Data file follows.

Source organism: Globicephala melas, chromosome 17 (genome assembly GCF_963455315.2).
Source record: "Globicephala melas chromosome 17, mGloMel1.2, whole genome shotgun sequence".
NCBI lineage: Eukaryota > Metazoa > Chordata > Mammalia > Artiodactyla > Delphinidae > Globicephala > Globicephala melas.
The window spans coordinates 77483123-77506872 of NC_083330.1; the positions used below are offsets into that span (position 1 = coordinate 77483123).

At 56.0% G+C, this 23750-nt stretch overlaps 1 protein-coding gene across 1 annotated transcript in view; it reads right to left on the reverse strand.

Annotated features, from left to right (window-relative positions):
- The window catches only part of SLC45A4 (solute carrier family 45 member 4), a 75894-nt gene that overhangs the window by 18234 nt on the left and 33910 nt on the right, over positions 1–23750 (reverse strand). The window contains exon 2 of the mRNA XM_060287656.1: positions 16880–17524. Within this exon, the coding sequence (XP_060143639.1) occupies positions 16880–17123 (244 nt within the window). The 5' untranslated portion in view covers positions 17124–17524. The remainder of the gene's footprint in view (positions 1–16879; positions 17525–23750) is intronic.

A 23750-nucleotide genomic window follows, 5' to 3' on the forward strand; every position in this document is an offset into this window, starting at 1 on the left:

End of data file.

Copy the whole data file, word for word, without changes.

Source organism: Globicephala melas, chromosome 17 (genome assembly GCF_963455315.2).
Source record: "Globicephala melas chromosome 17, mGloMel1.2, whole genome shotgun sequence".
NCBI lineage: Eukaryota > Metazoa > Chordata > Mammalia > Artiodactyla > Delphinidae > Globicephala > Globicephala melas.
The window spans coordinates 77483123-77506872 of NC_083330.1; the positions used below are offsets into that span (position 1 = coordinate 77483123).

At 56.0% G+C, this 23750-nt stretch overlaps 1 protein-coding gene across 1 annotated transcript in view; it reads right to left on the reverse strand.

Annotated features, from left to right (window-relative positions):
- The window catches only part of SLC45A4 (solute carrier family 45 member 4), a 75894-nt gene that overhangs the window by 18234 nt on the left and 33910 nt on the right, over positions 1–23750 (reverse strand). The window contains exon 2 of the mRNA XM_060287656.1: positions 16880–17524. Within this exon, the coding sequence (XP_060143639.1) occupies positions 16880–17123 (244 nt within the window). The 5' untranslated portion in view covers positions 17124–17524. The remainder of the gene's footprint in view (positions 1–16879; positions 17525–23750) is intronic.

A 23750-nucleotide genomic window follows, 5' to 3' on the forward strand; every position in this document is an offset into this window, starting at 1 on the left: